The Carbon advocate. (Lehighton, Pa.) 1872-1924, November 07, 1874, Image 1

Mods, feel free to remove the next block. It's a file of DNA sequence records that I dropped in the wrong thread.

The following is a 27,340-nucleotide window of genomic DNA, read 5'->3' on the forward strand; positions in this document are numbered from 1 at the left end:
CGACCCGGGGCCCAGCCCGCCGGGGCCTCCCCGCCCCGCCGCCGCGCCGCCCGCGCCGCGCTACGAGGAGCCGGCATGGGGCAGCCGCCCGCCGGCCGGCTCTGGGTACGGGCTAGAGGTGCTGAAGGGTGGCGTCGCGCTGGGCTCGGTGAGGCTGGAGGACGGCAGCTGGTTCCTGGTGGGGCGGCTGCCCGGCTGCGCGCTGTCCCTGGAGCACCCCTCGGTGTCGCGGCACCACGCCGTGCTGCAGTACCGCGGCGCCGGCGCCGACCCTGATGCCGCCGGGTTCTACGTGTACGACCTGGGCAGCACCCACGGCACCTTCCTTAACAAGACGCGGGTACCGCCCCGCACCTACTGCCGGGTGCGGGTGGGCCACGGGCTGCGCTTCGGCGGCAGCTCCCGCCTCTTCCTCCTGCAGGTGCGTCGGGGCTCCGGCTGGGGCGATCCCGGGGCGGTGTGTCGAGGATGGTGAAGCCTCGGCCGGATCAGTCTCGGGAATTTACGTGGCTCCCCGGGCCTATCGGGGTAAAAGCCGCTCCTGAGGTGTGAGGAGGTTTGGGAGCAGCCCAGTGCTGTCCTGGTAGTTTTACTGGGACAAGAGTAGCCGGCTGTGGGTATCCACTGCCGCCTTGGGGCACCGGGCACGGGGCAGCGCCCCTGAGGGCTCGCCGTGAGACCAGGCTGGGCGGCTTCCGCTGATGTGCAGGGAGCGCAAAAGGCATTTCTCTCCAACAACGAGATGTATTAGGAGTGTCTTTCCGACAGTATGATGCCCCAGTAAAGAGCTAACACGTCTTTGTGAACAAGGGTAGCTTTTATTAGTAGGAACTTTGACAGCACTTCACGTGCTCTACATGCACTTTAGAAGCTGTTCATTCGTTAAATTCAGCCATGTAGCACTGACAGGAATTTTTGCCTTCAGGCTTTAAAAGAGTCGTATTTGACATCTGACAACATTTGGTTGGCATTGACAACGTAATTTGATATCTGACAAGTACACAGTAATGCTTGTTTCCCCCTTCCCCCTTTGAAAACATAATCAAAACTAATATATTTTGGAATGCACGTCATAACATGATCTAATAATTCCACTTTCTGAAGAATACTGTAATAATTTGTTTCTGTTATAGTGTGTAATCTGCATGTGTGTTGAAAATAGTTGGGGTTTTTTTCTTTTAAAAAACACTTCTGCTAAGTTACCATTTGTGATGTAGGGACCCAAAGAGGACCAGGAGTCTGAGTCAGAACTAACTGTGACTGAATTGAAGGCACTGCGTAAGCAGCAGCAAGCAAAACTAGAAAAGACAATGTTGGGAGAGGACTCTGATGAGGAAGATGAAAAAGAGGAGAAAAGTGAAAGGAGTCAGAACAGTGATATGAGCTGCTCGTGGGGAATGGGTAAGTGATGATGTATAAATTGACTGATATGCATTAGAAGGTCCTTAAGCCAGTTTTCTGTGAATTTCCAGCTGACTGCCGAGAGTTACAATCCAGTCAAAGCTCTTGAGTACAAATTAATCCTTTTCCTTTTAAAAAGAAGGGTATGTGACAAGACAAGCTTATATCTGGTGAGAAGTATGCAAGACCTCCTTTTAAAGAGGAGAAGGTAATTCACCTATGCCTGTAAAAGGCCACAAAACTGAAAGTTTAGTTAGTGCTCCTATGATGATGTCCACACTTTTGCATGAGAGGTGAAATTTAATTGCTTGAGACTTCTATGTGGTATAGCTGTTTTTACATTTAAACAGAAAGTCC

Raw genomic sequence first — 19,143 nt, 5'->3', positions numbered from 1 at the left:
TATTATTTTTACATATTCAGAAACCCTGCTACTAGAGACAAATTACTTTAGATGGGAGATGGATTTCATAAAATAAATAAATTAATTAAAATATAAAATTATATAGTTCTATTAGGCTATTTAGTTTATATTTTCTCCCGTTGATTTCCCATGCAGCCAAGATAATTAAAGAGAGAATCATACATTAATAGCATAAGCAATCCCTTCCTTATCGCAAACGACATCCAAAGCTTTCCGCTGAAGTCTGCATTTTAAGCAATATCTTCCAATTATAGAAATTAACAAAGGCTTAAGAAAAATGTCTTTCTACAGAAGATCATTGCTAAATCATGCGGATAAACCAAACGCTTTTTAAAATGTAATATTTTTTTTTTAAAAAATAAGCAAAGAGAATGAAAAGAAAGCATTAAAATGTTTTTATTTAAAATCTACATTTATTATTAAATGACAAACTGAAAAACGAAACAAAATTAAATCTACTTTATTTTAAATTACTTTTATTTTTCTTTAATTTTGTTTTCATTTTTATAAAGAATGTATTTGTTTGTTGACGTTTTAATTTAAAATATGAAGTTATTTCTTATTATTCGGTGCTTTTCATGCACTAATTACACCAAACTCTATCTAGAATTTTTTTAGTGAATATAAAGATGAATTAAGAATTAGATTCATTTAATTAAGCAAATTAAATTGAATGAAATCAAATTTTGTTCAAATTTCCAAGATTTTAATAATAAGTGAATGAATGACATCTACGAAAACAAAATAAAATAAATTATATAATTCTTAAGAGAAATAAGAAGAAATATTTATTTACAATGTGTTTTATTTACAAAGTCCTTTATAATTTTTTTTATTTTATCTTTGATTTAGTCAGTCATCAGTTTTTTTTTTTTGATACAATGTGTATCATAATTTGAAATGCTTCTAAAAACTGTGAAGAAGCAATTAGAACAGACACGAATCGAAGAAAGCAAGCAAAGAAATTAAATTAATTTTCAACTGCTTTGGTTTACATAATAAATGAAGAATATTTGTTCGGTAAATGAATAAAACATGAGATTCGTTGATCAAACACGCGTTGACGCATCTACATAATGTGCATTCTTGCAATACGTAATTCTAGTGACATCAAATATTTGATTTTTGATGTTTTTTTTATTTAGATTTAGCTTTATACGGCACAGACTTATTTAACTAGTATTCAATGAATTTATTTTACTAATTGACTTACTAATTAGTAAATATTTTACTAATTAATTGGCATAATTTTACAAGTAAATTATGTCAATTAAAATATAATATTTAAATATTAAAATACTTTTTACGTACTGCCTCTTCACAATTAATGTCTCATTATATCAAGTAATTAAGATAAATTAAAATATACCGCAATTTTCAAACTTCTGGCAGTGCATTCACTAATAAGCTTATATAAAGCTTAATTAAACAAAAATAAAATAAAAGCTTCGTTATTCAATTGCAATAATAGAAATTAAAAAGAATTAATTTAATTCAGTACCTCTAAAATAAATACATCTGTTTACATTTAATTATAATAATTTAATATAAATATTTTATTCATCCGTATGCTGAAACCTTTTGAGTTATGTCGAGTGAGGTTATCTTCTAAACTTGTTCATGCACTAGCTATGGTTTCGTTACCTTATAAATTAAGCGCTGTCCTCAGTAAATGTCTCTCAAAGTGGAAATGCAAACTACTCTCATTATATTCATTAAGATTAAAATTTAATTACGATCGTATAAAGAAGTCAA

H . V. Mobthimbb, Proprietor. INDEPENDENT" LlVG and Let Live." $l-00 a Year i Paid in Advance. VOL. XL, No. 51. LEHIGHTON, CARBON COUNTY, PENN'A, SATURDAY MORNING, NOVEMBER 7. 1871. SINGLE COriES, THREE GENTS CARDS. Furniture Warehouse. , y.gthwuii, Hank street, dealtrin all linrfl If Furniture, fioff'nt mailt to order. ' ' Hoot nnd Shoe Waluri, Clinton liretney, in iWi lufWinj, llank street. All ordrri prompflyuVal uor niartanltil. r M. nArsiiiiii, ATTORNEY AND COUNSELLOR AT LAW, Bans: StKct, LiinoniOH, PA. Real Estate nd Collection Agency. Will ayna Sell Iltal Estate. Conveyancing neatly done. L.01 lections promptly tn.de. Settling Estate! i of De cedent, a specialty. May bo consulted In English and Uerman. Not. -8. JNO. D. nERT01.ETTlS, ATTORNEY AND COUNSELLOR AT.LAW O icc-Flrst National Dank llulldlng, Snd Floor mauch chunk, 1'cnna. Hay be consulted In Oerman. tapr 18. 1874 JJANIEI. KALiUFUS, ATTORNEY AND COUNSELLOR AT LAW, llauch Chink, Pa. -WOfllceJaboTe Dolon's JeweJry Store, llrmdnay. JjU. O. DISJMIOK, DISTRICT ATTOUNKY, ATTORNEY AT LAW. UDlce, on IJHUAPWST. w uwi wiun Hotel, MauchChunk, Tenn'a. Oolloctloni prompt y made. No' E, fll, MUI.IIEUIV, ' ATTORNEY AT LAW, VV.I.BTOM, PA. Oct 18, 1873. j. It. DIMM1CK, AUCTIONEER. K.st."lVelssiiort, a?r. N n. Sales of every description attended to at reasonable charges. The patronage of tie public U respectfully solicited. Jan. 24, '74. TQU.,N. B. ItEUEK, PRACTICING PHYSICIAN AND SURQEON, Office, Daks: Street, nelt door above the Postofflce, lhlghuo, ta. Office Hour-l-rrytlIle eaih dsy rom 10 to 12 o'clock! remainder of day at office lu Lehlghtor. pAOIiB HOTEL, N. KLOTZ, PHOP'U, Summll Hill, Carbon Co., Pa. ATS-Best of accommodations. Kloellent re taurat underneath. Uood stabling attactud Termsjmoderate. j 1IOVO HENUI. ARCHITECT, 122S. 9th St.,AIIentown, Pa. Will furnish Plana, Specifications and rJlrnat-i fo'lrTthTplalni'i.t to lbe most elaborate; alio Urawuiga for stairs, nnuu'iw,i-, . 1 IIODIAS A. Wxa.IABlS. LADIKS' AND UF.STf.r.MBN'S Fashionable Boot and Shoe Maker, if early, opposite tbo;Post-ofnce BANK BTREET, Lehighton, Pa. Hating commenced business, a above, I would respectfully announce to the cltlsens of Lehighton snd Ticlulty that I am prepared to do all work In my line In the neatest and moat substantial mau Her, at prices fully as low as tho same work can Ik otalned In Philadelphia. A splendid assort, raent of CHILDREN'S and MISSi:!j' WiiAllof 'the beet make always on band. Atrial Is whetted nnd ssllfacllon guaranteed, s at lowest prices. July4,lS74. mUOMAS KE31EREU, CONVEYANCER, AND GENERAL INSURANCE AGENT The following Companies are Represented t Lebanon Mutual Fire, Reading Mutual Flro, Wyoming Fire, Pottsvillo Fire, Lehigh Fire, and tho Travelers' Accident Insurance, Also Pennsylvania and Mutual Horse Thief Detective and Insurance Com pany. March 2'J, 1873. "JOS. 31. FMTZIIWGER, Fashlonablo Boot and Shoe Maker, Opposite T. D. Clauss' Store, B1NK STREET, LEHIGHTON, Pa., respectfully Informs his friends ami the )Ubllc, that he has Just received a new and excellent assortment of Men's Wo men's and Children's Heady-Made Boots, Shoes & Gaiters, Which he. will Sell at the Lowest Prices. EST Boots and Shoes wado to order, and Repairing neatly and substantially done at short notice. ap 25-yl fMUio undersigned resncct- fully announces that he Is better prepared than over to Buy and Sell Hides, Gairaml SUcop Siting, Tallow iiml -Mustering Il.ilr, at his Old Stand, nearly opposite, tho post office, Rank Street, Lehighton. X3f Tho highest cash prices paid for Hides and Skins. nov. 22. C. K. GREENaWALD. OUACCOX1ST. OLIVER CBILLEY, dealer In To baeco, Cigars, Pipes, Ac., next door to Rex's Grocery Stoic, Susquehauua St., Mauch Chunk, respectfully asks tho people of Lehighton and vicinity, when visiting that lace, to call in and try his FRAGRANT CIGARS, the very best In tho market. Every articles In his lino warranted as repre sented and at lowest prices. Jiunr28 "BjiUV 1T1 TRY ITI-Tho India Rubber PJttters for a Weak Hack PRULING luw thru moy 0 .N ADEN HUTTEN TANNEEY LEHIGHTON, PA., B. J. KUNTZ, Prop'r, Respectfully announces to the publlo that ho has just rebuilt tho Tannery, formerly of Daniel Olewlno, and put In all tho best and most approved ma chinery for tho Manufacture of Leather, such as Hemlock and Oak Sole, Harness, Upper, Kip, C'air and Sheep, winch ho will supply at tho very lowest prlco. Plastering Hair supplied In largo or small quantities very low. HIDES and SKINS bought at highest cash prices. i'atrouago solicited. Aug. H-yl I ROM! "HON!!! Tho undersigned calls the attention of all parties using Iron to tho fact that ho keeps on hand, at the WeissportRollingMill all Sizes, which ho offers at tho Lowest Mai-H Prices. Also, that ho pays tho Highest Prlco lor SCRAP IRON, or will takn It In exchange for Manufac tured Iron. In tho absenco of tho undersigned, parties will call at the Feed Store of W. U KNECHT, Esq., and be attended to. LEWIS WEISS. Weissport, Sept 12-in!) BUCK. MAN, MANUFACTURER OF Carriages, Sleight), Buggies, and erery description of SPRING WAGONS. Nearly opposite Eagle Hotel, Bank Street, Lehighton, l'a. REPAIKI.VO PItOMl'TLY ATTENDED TO At reasonable charges. -Patroi age Tery respectfully solicited, and satlsfict Ion guaranteed. Feb. 7, 1874, A. BUCKMAN. JpLOirR AND FEED. Charles Trainer Respectfully Informs tho pcoplo of Le highton that lie has most Excellent Flour for Sale ; Also, good FEED of all kinds, and STRAW In tho .Bundle. He Is also prepared to do any kind of Hauling and Plowing at short notlco. ' LEHIGH (2d) STREET, Lehighton, Pa. March S-ly E. H. SNYDER LCIIIGHTOX, PEXJI'A., DEALER IN Dry Goods, Notions, o:aiv:rnsrt3-s , GROCERIES, QUEENSWARE, Glassware, Hardware, &c. May 31, 187il. "WEST'ONDERFUL, BUT TRUE I Whenever I get a Bottlo of Bloom of Youth or Magnolia Balm, Roso Tint, a Box of Lilly White, or anythlpg In that line to beautify tho complexion, at Durllng's Drug Store, It seems to be nicer and better than I can get noy whero else. may lEILSIAItf & CO., BANK BTREET. Lehighton, Pa., MILLERS and Dealers In Floiirt&ireetii. All kludsot G1U3N Bought and Sold at Regular Market Rates. Wo would, also, respectfully Inform our citizens, that wo are now fully pre pared to supply them with tho Bct of Coal From any Mluo dcslrod at the VERY LOWEST l'KICES. M. HEILMAN & CO. July 25th, 1874. 1TY HIM 7 NO I That Electric Liniment, llko I got at Durllng's Drug Store, will cure him or any other matt ot RHEUMATISM and all other Pains. may 0 ""UST look at hor Hair I Why I thought It was turning Grey? So It was, until slio got a Bottle of that new Hair Restorer at Durllng's Drug Store. HY, OU. WHY will you suffer with that Couch or Cold? when relief may l had Immediately by using JURLING'S Compound Syrup of Tar lid Cherry and Horehound. Railroad Guide. jq-OUTII I'KNNA. it Aii.no AD. Passengers forPhlladelphlawlll leare Lehighton askfollows : 5.00 a. m. tU I.. V. arrlre at Phlla. at 0.00 a. m. 7J7 a.m. la L.4 8. " " 11.10 a.m. 7.39 a. m. Tla L. V. " " 11.10a.m. 11.07 p. m. Tla L. & B. " 2.15 p. flu 11.C2P. m.ilaL. V. 2.15 n. m. 2.27 p. m. Tla L. ft S. " " bS!i p. m. ..it p. m.Tia i- a. " Bup. m. 4.44 p. m. la L. V, R.20 p. m. 7,18 p. m. via L. V. ' 10.80 p.m. lleturnlng, leaTe depot at Berks and American Street, Phlla- at 7.00, 8.10 and 9.15 a. m. 2.10 3.30 and 5.15 p. m. ' tarerrom Lemgntonto rniiadaipnia, ei.o.i. Keli.1, 1E74. E LIS OLA I.KK, Agent OENTnAIi 11. It. OP N. J. LK1IIG1I k SUSQUEHANNA DIVISION. Time Table of Juno 29, 1874. Trilns leaTe Lehighton as follows: For New York, Philadelphia, Easton, Ac, a, 7.37, 11.07 a. m, 2.27, 4.47 p.m. For Mauch Cbnnk at 10.15 a. ul., 1.14, 6J8, and 0 03 p. m. For Wllkn Ilsrre and Scranton atlo.15 s. m., 1.14, C.SS p. m. Iteturninn lxaTO New York, from station Cen tral Itallroad of New Jerwy, foot of Liberty street, North HWer, at6.15, 9.00 a. u, 12.4D, 4 Oli p. m. LeaTe Philadelphia, from Depot North Penn'a It. It, at 7.00, 9.45 a. m, 2.10, 6 15 p. ro. LeaTe Eaaton at SAO, 10.05, 11.48 a. m., 35 and 7.15 p m. LeaTe Mauch Chunk at 7 Jo, 11.00 a. m, 2 20 and 4.40 n. m. To: further particulars, see Time Tables at the llUSjS. U. P. BALDWIN, Gen. rautngtr Agtnt, July 4, 1874. PENNSYLVANIA IIAILIIOAD, PHILADELPHIA t EltlE Ml. DIVISION. Summer Time Table. On and after SUNDAY. JUNE 28th, 1874. the trains on the 1'hllada. k Erie lilt. Dlvlilon will run as follows t WESTWARD. Fast Lux leares Philadelphia 12.55 p.m. " " Harrlsburg 6.00 p.m. " sunbury u.oo p.m. " " Wllllamsport SiO p.m. " arr. at Lock Haven 10.00 p.m Em Mail leaves Philadelphia 11.65 p.m, " ' Harrlburg 45aui. " " Funbury 6oa.m " Wllllamsport 8.05 am. I.OCK uaven a.m, 11 11 HonOTa 11.10 a.m " arr. at Erie 8.05 P.m, Elvira Mail lesres Philadelphia 8.00 a.m. " ' Harrlsburg 1.20 p.ui, ' " 8unbury 4.2Upm, Wllllamsport tWp.ui. arr. at Lock llarsn 7 JO p.m. Nufl.IRA Itzrnsijs letvc-s Phlladelobla 7.20 a.m. " " " Harrlsburg 10 40 a.ui. " " Bunbury 12J0 p.m, " " " Wllllauisport 2.U5 p.m. " " " LotKIIATen .uup.rn. " " Itenora 4.20 pm, ' ' arr. at Kane UM a.tu. EABTWA1ID. Phila Eifrkss leaves Lock Karen 6 20 a.m " " funliurv SJlJn.rn, " " Wllllamsport 7.45 a.m. 11 arr. at llarrlshunr 11.45 am, " " " PhiladelphU 36 p.m' Exit mail leaves Krle 11.20 a.m, Renova 9 20 p.m. " Lock Haven 9J5 p.m. " ' Wllllamsport 10.60 a.m. " " Buubury 120 ,m. 11 arr. at Harrlsburg 2 40 a.m. 11 " Philadelphia G40a.m Elhiia Mail leaves Lork Haven 9.45 a.m. " ' Wllllamsport 11.00 a.m. " " funbury 12.40 p.m. " arr. at Harrlsburg 3.05p.m, ' " Philadelphia 6J3 p.m, Kiaoasa Exratts leaves Katie 9,00 a.m. ' " ' KenoTO 4 05 p.m. " ' " Loik Haven 6 25 pm. " " " Wllllamsport 8J0 p.m. " " Sunbnry 8.40 p.m. " '' arr at Uarrlsburz 10,65 p.m. " " " Philadelphia Win, Mall East connects east and west at Erie with L S A M S It W and at Im loeton with Oil Creek and Allegheny It II W. Mall VI est with east and wet trains nn L S A M S It W. and at Corry and Irvluston Ith 011 Creek and Allegheny 11 II W. Elmlra Mall and UuITab Itxpre.s make close connections at Wllllamsport with N O K W trains uorlh, and 'at Harrlsburg with N O It W tralni. south. WJI- A. BALDWIN, Qeu'l Supt. 1 AAA REWARD for an Incurable 118110 case of Catarrh. After having -.ww .nurerfi, deluged, gargled, hawk ed, spit and gagged t3 your entire satisfaction In your useless endeavors to get reltef from catarrh, use Ilrlggs'AlleTlator according to directions. The flltby.masi of mucous will be Immediately expell ed, and the Intlained surface soothed, the eyes sparkle with dcflght, the head feels natural again; hope revives, for a cure Is sure to follow the use of this agreeable, scisntlfic and reliable remedy. sflkiisvlio T MUCH has been said 1 jUHlLlla I aud written, and many re WJgsl m,,,, have been offered for the relief aud cure of throat and lung diseases: but nothing has been so eminently successful, or ob tained such a wide celebrity, as llrlggs Throat and Lung Healer. aflA..TTHE excruciating pain Q ill I II 31 produced by corns, the unceas v w aasje rng twnglDg from )urions, the piercing, distressing pain from Ingrowing Nails. cannot tie described. Thousands suffer, notknow Ing there Is a cure. Rrlgga' corn aod llunlou Remedleaare no acid or potash compounds, but are reliable, soothing, and effectual, aud justly merit the success they have erned from an ap preciative public. lb Curative Is a healing oint ment; Immediate relief Is obtained by tta applica tion, and It will positively cure the worst cases of festered corns, Inflamed and ulcerated bunions, the sorest Instep, the largest and severest Ulsters, the most extensive callosltlcaon the soles or heels of the feet; unequalled lu the cure of chtldul Ina or frosted feet. Tho Alleviator for ordinary corns and preventing their formation Is absolutely un equalled by anytblogever known. Ask for llrlggs' lteinedles. Take no other. IBS ler-ce T IT'S AI'T' VERY WELI" III,! Au not tnulltd to think it si notA ' ingtokattJVa. br tU reaion, Me unurtunofe mtferer gtit vtry lutie lyaixUAy. 1htagQnytTipnetitnotor cannot be mucA vtoru than Ute torture endured bymiUione whoaretrouLUd with internal bttedino, external and itching piUt. Olad Tulingtfor luffenrer. Mriggi't Ite itcmcdki are mildt tale and lure. sf1iM.tci I ARE THE MOST PLEN- 1 illl ISS l(uU.nJoilrainin(.cnarlcl. U u us- iWry one hat a lujfty , roes the tltree year old cAfU to the orandtirt verging en dAundrni; itylitK,handiomeyounalidiu vihodatty tmwtcnadefathionablc reiortiimiddlcajedmatrom; old naidt, dreued vp to appear young and gay; dan diet, with their pattntleatMrt, and intenUablt walk ing ttict; tho clergyman, mcrcAani, cleric, artitan and wecAanic, of Hi agtt and ttaliom, hart a full lupply ofeornt, liuntou, laI iti,andoArlier ationtojthe feet, all ofuthicharebanukedandevred by the uie cj Briggtt Corn and Bunion litmedtet. Alleviator and Curative. Snbl by A.J. DURLING.Drugglst, Lehighton, Pa. May 0. 1874 ly. rn HE People ot Lehighton and vlcln-j- Ity all unite In testifying that at A . J. DURLING'SDrug and Family Med icine Store, Pona, Fhesh and Unaddl terated Medicines can always bo found. may 0 A FREE sLOVE TRAGEDY. An Injured Husband 111 California Shooting the Seducer or his wire A Mutual Friend Ilastenln B the Catastrophe. Sin FraucUeo Mta, Oct.W, A dispatch received from Canlstoga yesterday announced that Harry Lark yn8,bettcr known ai Major Harry Lark yns, was shot and almost instantly kill ed by Edward J. Muybrldge, a photo grapher of this city, on Saturday night, about 11 o'clock. Tho cause of tho murder Is said to bo tlomes'.le troublo, and of 'this tliero seems to bo no doubt. Larkyns was an Englishman, about 85 years of age. Ho camo to this city a year and a halt ago, with Another Etig llshman. Ho got emiloyroent on tho Post as reporter, his engagement last ing some time. Ho was then employ ed by John Wllson.tho circus man. His last employment was to make, maps ot soma mlnes'ln Napa and Sonoma coun ties, and It was on this business that ho went to Canlstoga. Muybrldgo Is a photographer In tho employ of Bradley & Rulofson. His principal business Is to take photographs of country scenes, and ho was, therefore, most of his time absent from tho city. Mrs. Muybrldge was at ono tlmo clerk I.i Ackerman's $1 store. They have one child. Mrs. Muy brldgo Is now In Portland, Oregon. It Is said that Muybrldge formed ac quaintance ot Larkyns, and that ho liked him very much. Ho Invited him to his house a? a friend, and introduced him to his wife. Larkyns often visited Mr. Muybrldgo's house, and for a long time was always kindly received. But tho husband left the city In pursuance of his employment, and wasgono for sometime. When ho returned ho learn ed that Larkyn's conduct to his family during his absenco was not that ot a friend. Ho cautioned Larkyns never to visit his houso again or speak to his wife. But It was of no avail. Tho In timacy between Mrs. Muybrldge and Larkyns continued, and was to open that tho outraged husband sought his false friend and finding him In the office of the Evening Post, quarrelled with him, and struck him. This had not the desired effect. Larkyns and Mrs. Muy brldge still met clandestinely, even openly, In tplte of thu protests of her husband. Whatever may have been the rela tions of Larkyns and Mrs. Muybrldgo, the difficulty seemed to have been blown over with tho departure of the former for the Canlstoga, and tlio latter for Portland. It reraaled for a "mutual friend" to stir up the passions of tbe outraged husband and drive him to the commission of murder. This mutual friend was a lady, who was employed as nurso by Mrs. Muybrldgo, and all the correspondence between Larkyns and Mrs. ifuybrldgo was turned over to her for safe keeping. The mutual friend wanted money, which she t-ald Muybrldge owned her, and for this purposo slio paid him a visit on tho forenoon of taturday last. She demanded the money, but Muy- brldge;ellher'rtfused ?to pay or gave the old lady a guff answer. Thereupon she pulled a bundle of letters from her pocket, aud handing them to him said "Will you pay me now?" The husband took the letters and read them over carefully. His breast heaved with In dignation, his wrath was fired, and ho determined on revenge. Having learn ed that Larkyns was lu ttinlstoga, ho left in tho afternoon for that place. On his arrive he went to tho hotel whero Laikyus was, and having found him, shot and killed him almost Instantly. Jfuybridge was at once arrested, iron the San Pranciico Clironicle. Major Larkyns was troubled with great anxiety on Mrs. Muybrldge's ac count. Mrs. Smith relates that in the Utter part of July he wrote from tho Geysers saying. "I can neither cat sleep, nor work, till I know something more about that poor girl. I'm afraid I shall have to glvo up my business and come down and seo whero sho Is and what has become of her." And again, shortly afterward, ''If tho poor girl Is In distressed wrltoaudlet me know, and I shall go and fetch her down or send her money l oome." Some months ago Major Larkyns' wrote a play for Charlotte Thompson, which was successfully produced In New York, and at tho tlmo of his death he had one prepared for Mrs. Chanfrju, which that lady had not yet takon oft his hands. A lady who knew htm pro fessionally abroad adds tho following particulars: Jaor Laikyns was con nected in England with a family oj wealth and respectability, and boro an Irreproachable character. Hi; first en tered business by putting qulto a largo sura ot money in tho Lyceum Theatre, a place which stood high In theatrical circles. His connections with tho drama so Incurred tho displeasure of his family that, with tho expcctlon of his sister, they ceased to receive or recognize him. His theatrical venture was a failure financially. After severing his con nection with the Lyceum ho obtained a commission In the English army, and served In India. Ho then volunteered In tho 'service of Garlbildl, and was with him in his champaigns. At tho tho breaking out of tho Franco-Prussian war, ho Joined the 'Freneh army. Ho was promoted to the rank ot ilkjor, a title, which ho retained until his death. At Metz ho was wounded In tbo thigh, and after recovering, In the latter part of 1872, he camo to America. Tho Truo Way ori.lfc. Wo all aim after enjoyment of some kind; and we aim not only after, but after Its highest state, and to possess It contluually, we would bo happy always, aud that In tho highest degree. This Is the greatest error of our life, standing first, for It.is not In human naturo to possess thls.'we are not calculated for It. Wo can bear a high stato of excite ment, whether plcasurablo or painful, only for a short time; tho strain then will relax, and tho opposite effect will take place, weariness and a distaste, greater or less, for what was so relish ed. When wo are stimulated, reaction must follow. It Is henco that thosb long In trouble become emaciated, weak ened. If tho grief Is severe, death sometimes puts an end to It. It tho'sys tern Is weak, the strain will bo too much for It. So it Is with great excitement of any kind. Great Joy will take tho ap petite, tho appetite will affect digestion, and digestion the system, often Inclu ding the mental and moral. Now we cannot bo harpy long at a tlmo. A fter a time if the excitement has been very high, there will bo a drooping down, a lessening of the feel ing, until there Is a depressed, weary condition of tho system, a languor and satiety. The penalty.ls always attach ed the good neutralized by ils oppo site. Do we consider this? Very few In deed do. Wo rather follow our inclna-tions-premlt impulses to govern us. Wo aro Telemachus struggling to get to tho elrens; we have no thought of the real condition, much less a desire or will to avoid It. Hence wo go on, ever aim ing, not only after the happiness, but its highest enjoyment, and that con tinued. Was over anything so prepos terous? Is It possible to amend this? Will It benefit to do so? Nothing is clearer. It needs only seeing what tliero Is, and then practicing to obtain It, and In a short tlmo the thing will be accomplish ed. But will there bo more enjoyment In Its accomplishment, Nearly, yes. The high strain and tho low condition consequent may bo avoided, Thus the lover may loose his fits ot high ela tion and deep depression, tho two neu rallzlng each other, leaving the person the worst for tbo strain. This may bo avoided, There will be no after effect ot pale countenance and gloomy and. suffering aspect. The business man, Instead ot being merged wholly In tho one existing topic, elating and depress- lug him, and under-balancing his mind, may be freo from all this, and Its rack ing, hurting Influence, So In all the departments of life acd society, where we find this Irregularity, this excoss and folly, seeking after tho unattlan ablo stoking because tempting and not thinking that It cannot be obtain ed. Aro you then to avoid all that Is flat tering and exciting? Wo aro to avoid that which hurts us, however well it may appoar. We aro to avoid and this Is tho substance of the whole thing excess. Ob, then! You aro preaching torn perancel" Not tho tempcrauco you mean. In all nature, moderation or balanco Is the law. You grow your fruit to excess, and there will bo a hurt; exerclso excessively and tho result will bo apparent. Nothing, ludord, can lo dono to excess but It Is harmful. To bo happy to excess Is to bo mlserablo there after. Is It moderate onjoyment then that wo are to tako up with? This seemsrather dishcartenlng.but It Is all In the scorning. Great Joy, as it Is called, Is ircat excitement. It Is Joy diluted and Inflated to a great appear ance; tliero Is moro excitement. In a short time tho porson becomes wcuy, sighs, and tries to pursuade himself that ho still enoys. Woe If tho reaction Is suddcnl It often Is, and thus wo havo much of tho despair wo seo In tho world nnd tho still greater portion wo do not soe. To avoid tho ono subject, tho con stant entertainment of which leads to monomania; to resist successfully tho temptations to excess, In whatever form or department they may appear; to era braco the various topics that present themselves for consideration and bene fit, so as to glvo that varity to tho mind which Is necessary to Its poise; to llvo rationally, soberly, yet not moodily, and couple contentment with a quiet life, thereby securing tbo largest sharo ot health, without which tliero Is no en joyment. If all. this Is secured and adhered to, thero will bo no causo ot regret, tho greatest good of llfo will bo realized; tho man will ba prepared to practise the Christian virtues, his nse fulnes and his other qualities will bo in harmony. Ecclcslastlcnl',lcatl Heats." The commercial world ha3 a signifi cant term which It applies, not to tho unfortunate and tho distressed, but to those who aro cxertlonless In their mis hap, and who succumb to adversity, ex pecting others to do for them what they ought to do for themselves. They havo a genius for borrowing money. They aro persistent bores. You know them a block- away, and wish they would always stoy at that distance. They aro among business men called "Dead Beats." Almost every Church has an clement corresponding with that. Theso aro they who, notwithstanding thoy havo means, pay no pew rent where tho pow aro let, or contributo nothing whero everything Is voluntary. Thoy aro vol ublo In prayer, mighty In religious gab, make a big swash, but do nothing for religious Institutions. They pray that the pastor may "bo blessed In bH basket and store," but do nothing to keep him from starving to death. Thoy do not rccognlzo tho fact that thero Is a religion In giving and a wickedness In withholding. Tho furnaces would go out for lack of coal, and tho lamps for lack of oil, and tho Church bo shut In six weeks, It It dopended upon tholr contribution. Tho poor must havo tho Gospel preached to them, and tho pen ny less must bo welcomed; but there art) not more than ten people In any Church who cannot glvo something. If a man cr.nnot glvo a hundred dollars a year ho can glvo three cent?. Woe, then, be to him if ho do not glvo threo cents. We never llko to hear n man pray wh takes it all out in prayer. It Is all fol ly for a man to pray for tho world's con version uuless ho gives something to wards It. Tho man whoso Income Is rot more than two hundred do1 lars a year ought to give somo ot It to God. Ono ot the great wants of tho Church every where Is to got rid of Its "Dead Beats." Christian at Work. Bad depts owing grudges. To secure a result, lock It up. A fact Is woth a thousand state mcut. Fruitful In axo-Idents A chopping sea. A high noto Ono ot a thousand dollars. Moonlight mechanics is tho latest for burglars. A man who "salts down" his cash General Penny-packer. "Darwin's Darling" Is tho sugres tlvo narao of a newly organized negro minstrel troupo at the West. A Jemphls policeman thought that his orders Included all cases ot drunkenness, and, therefore, arrested the Mayor and was discharged. It you wake up In tho night In an Italian hotel and shoot a burglar thn chances aro that you can't 6eo thu landlord next morning and tha this wife Is a widow. An Inquiring man thrust Ills fin gers Into a horse's mouth to seo how many teeth he had. Tho horse closed ills mouth to seo how many fingers tho man had. Tho curiosity ot each was fully satisfied. In the case ot a Kansas man being struck by lightning tho coroner' Jury rendered a verdict: "Ho wat killed by by tho Lordbut tho Lord Is all right." A fall pippin, a coal shovel, and a newspaper are hot bad things to set up with.